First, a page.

Monday, 23 May, 2022

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Is now Good or Bad timing for investing in AI and Data


I was a panelist and the moderator for a recent webinar that gave me the opportunity to explore if “now is the time to invest in data and AI” with David Thomas, EMEA Chief Data Officer at HSBC, Alexander Denev, Head of AI – Financial Services Advisor, Deloitte, Lloyd Denzig, Chairman and Founder of ICED(AI), and with Hayley Green of Closer Still Media, who hosted the event.

The lively and insightful conversation inspired me to share some thoughts on the considerations that can help to boost business impacts and reduce organisational risks with data and AI projects.

Here are my thoughts and reflections.

It’s a turbulent time for many businesses and organisations, some of which are facing a host of challenges – including rising price sensitivity and fragile consumer confidence due to the economic implications of COVID-19. Can AI and data play a role in helping them weather the crisis? Is now the time to invest in AI and data capabilities even as other projects or strategic plans fall by the wayside?

There seems an increased awareness about what AI is, and what AI can do, what it isn’t, and what it cannot do. Yet more discussion is needed about what is real and what is hype. We need to determine what are the true benefits (the good) and real challenges (the bad). All this within the context of an ever-changing regulatory landscape, particularly within the financial services sector and for public companies.

There is a widening gap – especially within large organisations – between the need “to invest in AI for value creation” and the pragmatic pressure “to reduce spending given increasing budgetary scrutiny”.

I believe we can bridge this gap by truly listening. Only by truly listening – and gaining a deep appreciation and understanding of all the points of view for the situation – can, the most appropriate intersection between increased budgetary scrutiny and essential value creation, be found.

In order to tackle this conundrum – where on the one hand it feels like now is the time to invest while, on the other hand, budgets are coming under intense scrutiny – organisations and their service partners need to work even more closely to design systems with sufficient intelligence to find the appropriate intersection between the benefits and risks of AI and data implementations. One such system is the Intelligent Interventions being enabled by Theory+Practice.

By collaborating with intent, investments returns can be maximised – both in money and in effort – to enable a driving impact for the organisations. A framework for achieving such balance would be to leverage a “value predictor” – to predetermine the ROI of any AI related initiative – in order to support prioritisation and enable credible risk versus reward assessments to be undertaken.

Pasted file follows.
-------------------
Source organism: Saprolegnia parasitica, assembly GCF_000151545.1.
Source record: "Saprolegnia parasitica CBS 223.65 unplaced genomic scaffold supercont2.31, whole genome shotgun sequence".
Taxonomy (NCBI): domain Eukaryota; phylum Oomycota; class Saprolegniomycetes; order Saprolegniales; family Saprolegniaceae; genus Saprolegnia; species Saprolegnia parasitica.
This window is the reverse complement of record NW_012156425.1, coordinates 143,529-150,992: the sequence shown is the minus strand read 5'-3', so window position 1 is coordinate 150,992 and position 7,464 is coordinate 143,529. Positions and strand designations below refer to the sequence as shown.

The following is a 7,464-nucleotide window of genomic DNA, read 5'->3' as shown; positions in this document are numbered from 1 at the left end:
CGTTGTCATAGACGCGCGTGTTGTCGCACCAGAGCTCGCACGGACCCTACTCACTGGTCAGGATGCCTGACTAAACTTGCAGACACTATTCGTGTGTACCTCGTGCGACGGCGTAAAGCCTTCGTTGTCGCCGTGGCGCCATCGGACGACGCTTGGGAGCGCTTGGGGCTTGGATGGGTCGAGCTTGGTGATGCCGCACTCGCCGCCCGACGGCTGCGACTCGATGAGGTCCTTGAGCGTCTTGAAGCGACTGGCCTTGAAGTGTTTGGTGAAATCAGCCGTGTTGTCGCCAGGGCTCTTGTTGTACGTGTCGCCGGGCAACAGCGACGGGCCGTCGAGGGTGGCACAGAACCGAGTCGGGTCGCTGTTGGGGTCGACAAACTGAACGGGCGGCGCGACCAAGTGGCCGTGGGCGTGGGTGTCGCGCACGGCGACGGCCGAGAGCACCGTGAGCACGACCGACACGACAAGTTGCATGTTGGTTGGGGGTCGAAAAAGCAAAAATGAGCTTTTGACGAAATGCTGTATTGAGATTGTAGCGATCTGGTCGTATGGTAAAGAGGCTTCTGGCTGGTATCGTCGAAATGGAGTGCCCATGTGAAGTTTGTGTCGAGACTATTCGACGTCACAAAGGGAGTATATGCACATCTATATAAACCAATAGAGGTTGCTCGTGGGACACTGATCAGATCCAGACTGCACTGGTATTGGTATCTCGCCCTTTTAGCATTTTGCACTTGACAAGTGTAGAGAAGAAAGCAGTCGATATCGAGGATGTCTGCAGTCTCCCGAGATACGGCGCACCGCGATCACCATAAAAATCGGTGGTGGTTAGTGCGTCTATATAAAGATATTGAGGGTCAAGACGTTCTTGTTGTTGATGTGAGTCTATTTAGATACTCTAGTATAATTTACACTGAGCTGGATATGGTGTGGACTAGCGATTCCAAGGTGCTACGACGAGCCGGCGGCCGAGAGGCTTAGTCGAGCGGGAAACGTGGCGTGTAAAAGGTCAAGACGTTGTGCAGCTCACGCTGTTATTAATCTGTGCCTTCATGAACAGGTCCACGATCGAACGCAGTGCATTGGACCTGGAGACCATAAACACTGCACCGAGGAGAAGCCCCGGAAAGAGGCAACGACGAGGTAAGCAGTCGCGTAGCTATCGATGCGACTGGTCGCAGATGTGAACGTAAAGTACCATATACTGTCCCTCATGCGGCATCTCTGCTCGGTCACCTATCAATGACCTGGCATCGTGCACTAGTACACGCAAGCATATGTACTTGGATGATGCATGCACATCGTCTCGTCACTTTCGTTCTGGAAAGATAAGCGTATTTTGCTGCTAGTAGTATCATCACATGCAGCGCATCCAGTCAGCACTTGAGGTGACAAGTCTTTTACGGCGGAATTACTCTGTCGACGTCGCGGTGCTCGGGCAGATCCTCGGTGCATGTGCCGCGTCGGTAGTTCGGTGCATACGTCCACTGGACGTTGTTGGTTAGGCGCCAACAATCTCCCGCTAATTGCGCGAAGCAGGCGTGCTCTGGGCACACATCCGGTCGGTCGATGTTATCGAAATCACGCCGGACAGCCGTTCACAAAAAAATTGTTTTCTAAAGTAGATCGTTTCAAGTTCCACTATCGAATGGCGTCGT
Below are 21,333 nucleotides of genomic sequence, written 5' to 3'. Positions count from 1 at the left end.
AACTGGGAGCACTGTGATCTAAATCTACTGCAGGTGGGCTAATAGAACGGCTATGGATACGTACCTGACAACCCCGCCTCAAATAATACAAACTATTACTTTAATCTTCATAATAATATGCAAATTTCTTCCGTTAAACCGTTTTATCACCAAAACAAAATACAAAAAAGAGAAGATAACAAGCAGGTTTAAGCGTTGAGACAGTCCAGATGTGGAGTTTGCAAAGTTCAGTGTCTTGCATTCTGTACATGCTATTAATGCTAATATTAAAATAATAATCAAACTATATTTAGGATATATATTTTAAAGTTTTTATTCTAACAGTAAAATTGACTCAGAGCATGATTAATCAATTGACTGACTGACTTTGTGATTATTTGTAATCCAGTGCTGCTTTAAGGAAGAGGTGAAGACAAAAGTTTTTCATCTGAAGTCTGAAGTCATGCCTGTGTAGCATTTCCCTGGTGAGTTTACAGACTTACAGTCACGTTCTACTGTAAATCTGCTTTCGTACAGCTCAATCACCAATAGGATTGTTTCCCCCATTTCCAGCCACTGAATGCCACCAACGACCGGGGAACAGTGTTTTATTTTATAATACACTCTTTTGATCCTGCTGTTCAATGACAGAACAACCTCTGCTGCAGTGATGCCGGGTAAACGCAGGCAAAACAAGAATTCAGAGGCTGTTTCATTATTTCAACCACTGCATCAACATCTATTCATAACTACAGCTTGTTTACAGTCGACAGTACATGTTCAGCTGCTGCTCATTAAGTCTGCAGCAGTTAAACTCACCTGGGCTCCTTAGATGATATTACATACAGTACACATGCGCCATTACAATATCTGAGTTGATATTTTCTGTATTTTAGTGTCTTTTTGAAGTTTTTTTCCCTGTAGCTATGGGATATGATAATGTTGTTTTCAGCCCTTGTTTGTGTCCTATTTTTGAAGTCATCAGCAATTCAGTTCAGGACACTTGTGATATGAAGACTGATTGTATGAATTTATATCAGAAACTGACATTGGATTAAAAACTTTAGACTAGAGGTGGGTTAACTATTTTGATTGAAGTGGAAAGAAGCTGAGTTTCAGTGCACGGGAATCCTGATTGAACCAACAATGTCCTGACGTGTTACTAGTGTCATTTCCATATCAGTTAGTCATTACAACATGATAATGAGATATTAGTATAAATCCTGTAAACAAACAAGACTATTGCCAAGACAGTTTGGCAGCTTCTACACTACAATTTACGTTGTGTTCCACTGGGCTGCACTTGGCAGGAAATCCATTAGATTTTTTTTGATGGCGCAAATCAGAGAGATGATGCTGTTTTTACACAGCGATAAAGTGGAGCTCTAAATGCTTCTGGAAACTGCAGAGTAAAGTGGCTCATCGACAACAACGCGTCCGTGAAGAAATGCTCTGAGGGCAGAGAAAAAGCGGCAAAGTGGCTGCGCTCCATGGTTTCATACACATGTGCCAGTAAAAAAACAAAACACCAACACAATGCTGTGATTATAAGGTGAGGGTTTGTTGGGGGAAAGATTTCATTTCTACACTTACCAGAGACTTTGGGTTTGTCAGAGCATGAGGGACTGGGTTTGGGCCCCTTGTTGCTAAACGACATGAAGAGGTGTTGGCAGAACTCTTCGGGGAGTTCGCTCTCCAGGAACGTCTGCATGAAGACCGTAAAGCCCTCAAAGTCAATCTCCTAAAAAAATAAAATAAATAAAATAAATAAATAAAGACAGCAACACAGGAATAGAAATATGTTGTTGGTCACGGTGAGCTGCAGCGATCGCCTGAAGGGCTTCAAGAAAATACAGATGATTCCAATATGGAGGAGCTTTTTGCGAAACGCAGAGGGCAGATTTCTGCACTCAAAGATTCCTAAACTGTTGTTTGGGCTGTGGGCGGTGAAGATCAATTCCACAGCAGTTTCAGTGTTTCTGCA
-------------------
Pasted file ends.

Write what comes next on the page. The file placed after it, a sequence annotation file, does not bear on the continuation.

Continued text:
Progressive companies are, at a minimum, investing in understanding the impacts of new data and AI methods and tools. Some are actively seeking to increase – or at least benchmark – their current capabilities. Others seem to be going even further.

In a recent example, a global retailer challenged by the combination of the age-old customer returns dilemma and the current economic realities – is turning a bad situation into one that delivers good outcomes, for both itself and its customers, by enabling effective investments in AI and in data.

It is clear that failure to invest in data and AI capabilities is exposing some organisations to the risks of falling even further behind their competitors – but the onus is not only them.

AI and Data Science providers, like Theory+Practice, need to recognise that budget constraints mean that they need to enable organisations to produce more evidence that solutions will actually deliver tangible value – and in a timely manner. They also need to show patience and make time for deeper collaboration with their clients.

Data and AI have moved from those things on the long-term plan to those that now need to be considered urgent and critical – to ensure businesses can survive and thrive during these turbulent economic times.

The initiatives that give organisations the best chance of maximising ROI are those that are underpinned by frictionless collaboration – both internally and with their service partners – and those that enable a better understanding of what their own needs and constraints are. Many executives today know they ‘need’ AI but they do not know where or how to start, and how to assess the value of a given initiative.

So, while in general, the time is indeed right to invest in AI and data capabilities, my advice would be to take these considerations into account and to address them skillfully. More than ever, we need to plan for and predict which capabilities will generate the best outcomes – now and for the future.

Chief Business Officer | Chief Data Officer | FT Top 100 Most Influential Leaders

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